Published Aug 22, 2022
The fields of architecture and conservation biology are unusual bedfellows. While one is focused on the need to reduce emissions and prepare our cities for the impacts of climate change, the other assesses the damage our growing and changing cities are inflicting on the flora and fauna they have displaced. But for Maggie MacKinnon, these two disparate fields go hand in hand. Her research is focused on finding ways to better integrate natural habitats into today’s concrete jungles.
Right across the world, there’s a major focus on using sustainable construction to reduce emissions, improve the quality of people’s lives and prepare for the impending impacts of climate change. These are worthy yet human-centric goals. Changes to our cities don’t just affect the people who live in them—they also have a significant impact on the surrounding flora and fauna. And while much has been written about the needs of people and the potential impact change will have on their lives and their environments, less research has been conducted into how to coexist with, rather than displace, plant and animal species.
After completing a BSc in Biology, Maggie MacKinnon was concerned about the impacts of urbanisation on the natural environment. She felt there was no reason for cities to expand at the expense of animal and plant habitats and wanted to learn more about regenerative building practices. As a result, she switched fields and completed a Master’s degree in Architecture. Now, Maggie is in the midst of her PhD research, which is driven by a desire to improve how built and natural environments relate to each other. Her goal is to find a solution to sustainable construction that involves, rather than impacts, the environment. She hopes to quantify the benefits of living walls and roofs and demonstrate that investing slightly more during the construction phase can deliver a better return on investment to building owners down the track.
Maggie is investigating regenerative design strategies that blur the boundaries between built and natural environments. The world’s cities will need to overcome plenty of challenges over the coming decades—in Wellington, for example, there are plenty of uninsulated buildings and places in need of a retrofit or demolition to mitigate against the risk of earthquakes. Maggie is hoping that, with a bit of thought and some compelling evidence, architects around the world can keep their eyes firmly on regenerative solutions as they anticipate and prepare for some of the impacts of climate change.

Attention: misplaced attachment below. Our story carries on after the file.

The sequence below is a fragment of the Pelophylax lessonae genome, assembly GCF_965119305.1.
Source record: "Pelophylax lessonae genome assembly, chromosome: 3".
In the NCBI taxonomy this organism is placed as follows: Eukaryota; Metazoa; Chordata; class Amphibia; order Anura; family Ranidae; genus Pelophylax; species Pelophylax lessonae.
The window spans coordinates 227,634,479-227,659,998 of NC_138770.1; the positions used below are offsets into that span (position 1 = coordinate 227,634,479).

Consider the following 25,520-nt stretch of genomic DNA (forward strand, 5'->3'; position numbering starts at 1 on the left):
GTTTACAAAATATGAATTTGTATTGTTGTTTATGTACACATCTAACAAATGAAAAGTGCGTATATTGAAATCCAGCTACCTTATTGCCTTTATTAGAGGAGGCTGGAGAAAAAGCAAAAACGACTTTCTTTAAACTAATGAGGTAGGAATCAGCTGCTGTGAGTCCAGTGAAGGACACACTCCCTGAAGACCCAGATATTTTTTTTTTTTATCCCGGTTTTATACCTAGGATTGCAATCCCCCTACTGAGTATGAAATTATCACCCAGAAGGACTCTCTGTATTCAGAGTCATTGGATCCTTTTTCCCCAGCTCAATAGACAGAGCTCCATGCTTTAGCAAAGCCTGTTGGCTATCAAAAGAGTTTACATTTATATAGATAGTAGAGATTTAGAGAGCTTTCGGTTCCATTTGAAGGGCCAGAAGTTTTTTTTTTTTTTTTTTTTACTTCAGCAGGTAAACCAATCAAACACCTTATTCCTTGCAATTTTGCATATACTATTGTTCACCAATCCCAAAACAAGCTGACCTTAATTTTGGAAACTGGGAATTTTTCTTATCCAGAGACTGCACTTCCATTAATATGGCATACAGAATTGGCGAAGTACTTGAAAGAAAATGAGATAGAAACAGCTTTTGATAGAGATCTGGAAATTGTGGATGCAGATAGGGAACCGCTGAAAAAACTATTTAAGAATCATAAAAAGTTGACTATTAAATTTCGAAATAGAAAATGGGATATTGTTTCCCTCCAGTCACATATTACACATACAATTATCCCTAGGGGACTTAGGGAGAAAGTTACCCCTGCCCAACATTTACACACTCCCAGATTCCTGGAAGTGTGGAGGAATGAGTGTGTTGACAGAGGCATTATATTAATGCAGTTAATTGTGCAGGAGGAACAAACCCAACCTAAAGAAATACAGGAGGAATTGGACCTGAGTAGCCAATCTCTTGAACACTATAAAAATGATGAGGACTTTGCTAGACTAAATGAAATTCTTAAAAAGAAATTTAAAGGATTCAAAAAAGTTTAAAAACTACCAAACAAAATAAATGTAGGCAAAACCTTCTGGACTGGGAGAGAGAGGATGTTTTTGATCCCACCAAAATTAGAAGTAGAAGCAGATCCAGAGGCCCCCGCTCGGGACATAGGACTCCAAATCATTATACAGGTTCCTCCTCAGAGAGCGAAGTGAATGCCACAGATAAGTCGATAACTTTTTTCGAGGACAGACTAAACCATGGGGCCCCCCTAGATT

As part of Maggie’s research, ‘green’ walls are starting to appear at Te Herenga Waka—Victoria University of Wellington’s Kelburn campus. Over the last few weeks, Maggie and her builder have been using a newly demolished site to construct four green walls—which will be covered in plants—and two other bare walls that will serve as controls. These walls represent an opportunity to observe the level of insulation and protection plants can provide, as well as their impact on stormwater management and biodiversity. The hope is that the data collected will provide enough evidence to encourage investors and architects to incorporate elements like living walls and roofs into future designs.
Wellington UniVentures has been working closely with Maggie to determine the commercial impact of her work. “I’d encourage any researchers and postdocs who feel they have an impactful research idea to engage with Wellington Univentures and explore how we can help them navigate the path to commercialisation,” says Mick Riley, the Commercialisation Manager supporting this project. “In Maggie’s case, so far our work has been focused on assessing the IP position of her idea and facilitating connections that will support the project’s development. When Maggie is ready, we can also provide her with opportunities to build her skills as an entrepreneur.”
In the long-term, Maggie hopes her research will contribute to developing processes and products to create regenerative urban habitats that increase urban biodiversity, improve human well-being, and enhance the resilience of cities and species to climate change.
Above all, what she hopes to show is that these natural walls aren’t just an insulation solution that attracts fauna and provides ideal nesting sites for birds. She wants to show that they could be one of the best ways of retrofitting buildings with insulation, whether people care about the plants or not.